The most successful greyhound of all time


In most towns and villages across Ireland stands monuments or statues to local heroes from the past.

In Straide and Foxford stands Michael Davitt and Admiral Brown. In Ballyheigue and Cahirsiveen stands Sir Roger Casement and the Liberator Daniel O’Connell. In Mullingar stands Joe Dolan, and in Killeigh, Co. Offaly proudly stands Mick the Miller, the greyhound who became a movie star.

Born on June 28, 1926, in Killeigh, Co Offaly, Mick the Miller was the runt of ten pups to “Glorious events” (Sire) and “Na Box lei” (Dam).

Mick was a direct descendant of “Master McGrath” (1866-1873), a famous Irish greyhound that won the Waterloo Cup three times in 1868, 1869, and 1871, and the first greyhound to do so. Master McGrath was such a celebrity that his owner was asked to take him to be seen by queen victoria & the royal family. A bronze statue of Master McGrath stands in Lurgan in Armagh today. 

Mick was bred by local Killeigh priest Fr Martin Brophy, originally expected to be used for hare coursing until a man from St. Louis, Missouri named Moses Rebenschied came looking to bring him back to St. Louis to compete in the greyhound circuit.

Before the deal was complete, a tornado hit St. Louis, killing 27 of Moses greyhounds after the roof came off the kennel. A further four greyhounds were killed in a van driven by his son when it overturned due to the storm. Rebenschied took it as a warning from god to stay away from greyhounds and called off the deal for Mick the Miller. 

In April 1928, he made his debut at Shelbourne Park winning the Punchestown stakes. He raced a further five times in 1928 winning four times and equaled the 500m world record.

Mick was diagnosed with distemper (a highly contagious viral disease) the day after competing in the Abercorn Cup final and nearly died. Fr Brophy, who had reared Mick through thick and thin, refused to accept defeat and brought him to veterinary surgeon Arthur ‘doc’ Callanan who slowly managed to nurse Mick back to full health against all odds. 

In 1929, he reached the Easter Cup final at Shelbourne and won the spring cup at Harold’s cross stadium and the national cup final at Shelbourne. Mick competed in a total of twenty races, winning fifteen. 

On advice from leading greyhound trainer (Mick Horan), Fr Brophy decided to enter Mick into the English Derby. Before his trial, Mick was a 25-1 no-hoper. After he broke the stadium record, he thundered into 4-7 odds on favourite for the English Derby. After the trial, Fr Brophy was overwhelmed with offers and sold Mick to Albert Williams for £800. A fortune in 1929!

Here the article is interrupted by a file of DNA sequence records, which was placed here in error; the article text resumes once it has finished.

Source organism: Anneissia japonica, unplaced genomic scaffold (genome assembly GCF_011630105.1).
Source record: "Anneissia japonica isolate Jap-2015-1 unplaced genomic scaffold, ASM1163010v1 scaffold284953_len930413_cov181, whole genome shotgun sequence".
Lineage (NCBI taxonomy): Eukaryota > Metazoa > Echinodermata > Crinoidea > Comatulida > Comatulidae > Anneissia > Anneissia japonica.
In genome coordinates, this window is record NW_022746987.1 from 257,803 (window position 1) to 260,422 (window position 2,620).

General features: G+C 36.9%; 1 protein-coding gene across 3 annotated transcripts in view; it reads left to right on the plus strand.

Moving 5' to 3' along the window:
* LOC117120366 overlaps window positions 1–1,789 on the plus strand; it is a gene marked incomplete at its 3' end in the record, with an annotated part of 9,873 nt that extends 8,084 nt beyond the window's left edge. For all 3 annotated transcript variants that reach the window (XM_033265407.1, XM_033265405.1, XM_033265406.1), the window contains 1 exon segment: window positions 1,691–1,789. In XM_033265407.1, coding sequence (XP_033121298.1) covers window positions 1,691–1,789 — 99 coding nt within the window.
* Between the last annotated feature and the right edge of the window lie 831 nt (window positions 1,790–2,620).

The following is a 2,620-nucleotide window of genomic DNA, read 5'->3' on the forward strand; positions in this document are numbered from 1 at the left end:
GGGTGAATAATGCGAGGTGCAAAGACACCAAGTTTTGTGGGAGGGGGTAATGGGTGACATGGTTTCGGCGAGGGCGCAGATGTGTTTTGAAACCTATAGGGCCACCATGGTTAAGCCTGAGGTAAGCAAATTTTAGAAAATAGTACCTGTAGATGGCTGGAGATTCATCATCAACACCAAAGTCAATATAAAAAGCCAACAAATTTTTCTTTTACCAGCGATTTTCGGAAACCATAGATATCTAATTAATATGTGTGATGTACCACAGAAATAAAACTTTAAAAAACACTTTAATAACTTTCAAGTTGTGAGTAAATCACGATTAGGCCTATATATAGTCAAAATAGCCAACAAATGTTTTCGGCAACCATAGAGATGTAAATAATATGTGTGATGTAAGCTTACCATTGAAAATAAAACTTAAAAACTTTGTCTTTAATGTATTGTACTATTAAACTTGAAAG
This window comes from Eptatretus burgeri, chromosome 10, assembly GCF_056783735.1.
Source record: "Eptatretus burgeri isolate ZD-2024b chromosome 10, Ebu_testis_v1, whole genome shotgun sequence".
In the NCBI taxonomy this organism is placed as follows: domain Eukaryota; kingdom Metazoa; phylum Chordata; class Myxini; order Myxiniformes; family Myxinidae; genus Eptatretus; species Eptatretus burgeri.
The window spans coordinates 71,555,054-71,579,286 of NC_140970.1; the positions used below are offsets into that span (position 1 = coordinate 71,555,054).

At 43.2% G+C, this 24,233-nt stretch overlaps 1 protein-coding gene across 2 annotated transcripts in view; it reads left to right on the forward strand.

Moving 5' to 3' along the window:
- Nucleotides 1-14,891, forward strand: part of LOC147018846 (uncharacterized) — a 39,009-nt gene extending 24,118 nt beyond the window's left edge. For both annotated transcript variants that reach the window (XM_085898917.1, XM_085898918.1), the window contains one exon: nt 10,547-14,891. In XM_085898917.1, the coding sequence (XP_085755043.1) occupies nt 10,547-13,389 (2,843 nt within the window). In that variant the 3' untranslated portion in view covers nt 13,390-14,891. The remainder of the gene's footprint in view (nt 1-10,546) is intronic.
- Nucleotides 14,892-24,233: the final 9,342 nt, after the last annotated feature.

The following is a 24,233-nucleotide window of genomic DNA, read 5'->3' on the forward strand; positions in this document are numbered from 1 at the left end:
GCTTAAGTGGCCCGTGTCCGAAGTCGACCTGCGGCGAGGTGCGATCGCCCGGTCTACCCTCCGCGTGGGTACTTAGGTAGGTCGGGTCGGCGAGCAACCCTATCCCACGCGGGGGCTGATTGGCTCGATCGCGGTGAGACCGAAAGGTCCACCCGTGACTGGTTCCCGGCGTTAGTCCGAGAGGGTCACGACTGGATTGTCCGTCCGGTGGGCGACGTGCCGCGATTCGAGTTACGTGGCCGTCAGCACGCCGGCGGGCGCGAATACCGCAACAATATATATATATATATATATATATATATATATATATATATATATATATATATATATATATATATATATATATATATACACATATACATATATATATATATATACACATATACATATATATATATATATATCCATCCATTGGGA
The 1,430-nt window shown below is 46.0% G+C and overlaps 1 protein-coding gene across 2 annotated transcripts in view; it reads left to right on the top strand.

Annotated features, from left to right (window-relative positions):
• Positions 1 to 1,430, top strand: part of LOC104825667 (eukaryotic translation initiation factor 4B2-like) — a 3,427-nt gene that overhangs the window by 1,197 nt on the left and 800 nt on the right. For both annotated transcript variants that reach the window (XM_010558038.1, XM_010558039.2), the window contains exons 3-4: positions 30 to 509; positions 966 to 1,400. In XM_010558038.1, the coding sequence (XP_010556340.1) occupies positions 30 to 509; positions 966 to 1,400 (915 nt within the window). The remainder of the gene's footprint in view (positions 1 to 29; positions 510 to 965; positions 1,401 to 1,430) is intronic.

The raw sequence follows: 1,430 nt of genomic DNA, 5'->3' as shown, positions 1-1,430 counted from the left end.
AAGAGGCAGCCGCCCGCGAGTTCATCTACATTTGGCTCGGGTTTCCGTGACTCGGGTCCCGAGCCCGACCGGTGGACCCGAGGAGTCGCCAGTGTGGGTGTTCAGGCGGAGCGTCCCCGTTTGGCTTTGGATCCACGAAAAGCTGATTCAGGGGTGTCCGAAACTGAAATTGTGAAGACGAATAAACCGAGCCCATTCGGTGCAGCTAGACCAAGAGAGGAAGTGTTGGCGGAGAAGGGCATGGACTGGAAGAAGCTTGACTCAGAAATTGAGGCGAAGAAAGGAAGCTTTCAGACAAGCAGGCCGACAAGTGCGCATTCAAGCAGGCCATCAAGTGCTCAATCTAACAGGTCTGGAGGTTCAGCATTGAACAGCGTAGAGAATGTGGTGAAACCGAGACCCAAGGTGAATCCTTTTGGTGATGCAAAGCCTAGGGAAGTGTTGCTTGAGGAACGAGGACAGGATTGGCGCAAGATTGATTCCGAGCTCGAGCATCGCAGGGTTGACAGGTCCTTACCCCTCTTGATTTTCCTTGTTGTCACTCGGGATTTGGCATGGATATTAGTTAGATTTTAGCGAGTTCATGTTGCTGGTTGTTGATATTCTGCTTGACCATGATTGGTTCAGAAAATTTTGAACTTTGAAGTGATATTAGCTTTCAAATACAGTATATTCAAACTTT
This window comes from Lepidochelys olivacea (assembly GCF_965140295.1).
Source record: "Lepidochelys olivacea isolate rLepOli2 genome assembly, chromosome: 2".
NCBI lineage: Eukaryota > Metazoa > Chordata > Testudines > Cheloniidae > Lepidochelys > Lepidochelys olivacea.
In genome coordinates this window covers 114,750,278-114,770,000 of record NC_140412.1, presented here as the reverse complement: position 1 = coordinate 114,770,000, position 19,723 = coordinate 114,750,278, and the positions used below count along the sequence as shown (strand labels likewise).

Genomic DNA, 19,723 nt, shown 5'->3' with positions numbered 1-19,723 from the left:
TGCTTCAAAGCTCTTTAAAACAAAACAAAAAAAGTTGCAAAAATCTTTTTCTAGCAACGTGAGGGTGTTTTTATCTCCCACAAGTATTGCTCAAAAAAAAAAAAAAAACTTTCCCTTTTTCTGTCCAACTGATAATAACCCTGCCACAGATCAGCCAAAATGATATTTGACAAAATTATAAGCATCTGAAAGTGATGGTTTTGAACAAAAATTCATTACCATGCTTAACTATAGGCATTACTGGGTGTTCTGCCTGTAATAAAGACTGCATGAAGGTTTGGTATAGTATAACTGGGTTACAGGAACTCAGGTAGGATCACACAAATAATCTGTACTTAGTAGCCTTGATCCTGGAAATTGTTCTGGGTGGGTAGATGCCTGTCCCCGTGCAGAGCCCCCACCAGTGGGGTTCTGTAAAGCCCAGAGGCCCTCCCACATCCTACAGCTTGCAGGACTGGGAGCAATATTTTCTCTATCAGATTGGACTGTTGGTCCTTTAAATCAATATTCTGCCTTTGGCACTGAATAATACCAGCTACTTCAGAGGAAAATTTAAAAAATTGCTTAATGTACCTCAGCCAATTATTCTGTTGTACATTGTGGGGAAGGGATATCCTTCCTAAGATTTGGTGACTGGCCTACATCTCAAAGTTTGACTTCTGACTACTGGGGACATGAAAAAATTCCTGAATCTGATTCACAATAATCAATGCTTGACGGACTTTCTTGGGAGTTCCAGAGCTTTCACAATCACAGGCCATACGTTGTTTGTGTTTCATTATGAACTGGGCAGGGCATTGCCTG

Mick went on to win the 1929 English Derby by eight lengths setting a new world record for 525 yards. Over the course of his English career, he won 36 of his 48 races including the Derby twice, the St Leger, the Cesarewitch, and the Welsh Derby. He set six world records and two track records and the first greyhound to win 19 races in a row. 

The first superstar of greyhound racing, Mick the miller was guaranteed to fill stadiums such was his celebrity. In 1934, after two years of stud, Mick starred in his own movie called ‘Wildboy’ alongside ‘Flanagan & Allen.’

Mick the Miller died on May 6, 1939, having amassed £20,000 in stud fees, prize money, and his appearances in movies. In 2007, a list of top 100 sportsmen was completed by journalist Jon Henderson; Mick the Miller and famous racehorse Red Rum were the only two animals named.

Mick the Miller was named after Mick the miller, who was an odd job man at the vicarage where the greyhound was born and raised, part of his duties was looking after the greyhounds as pubs. Little did he realise he was in the midst of a future sporting and movie superstar that would have a statue in the middle of the parish that was opened by a Taoiseach nearly 80 years after his death. It’s a dog’s life!

Mick the Miller (RIP)

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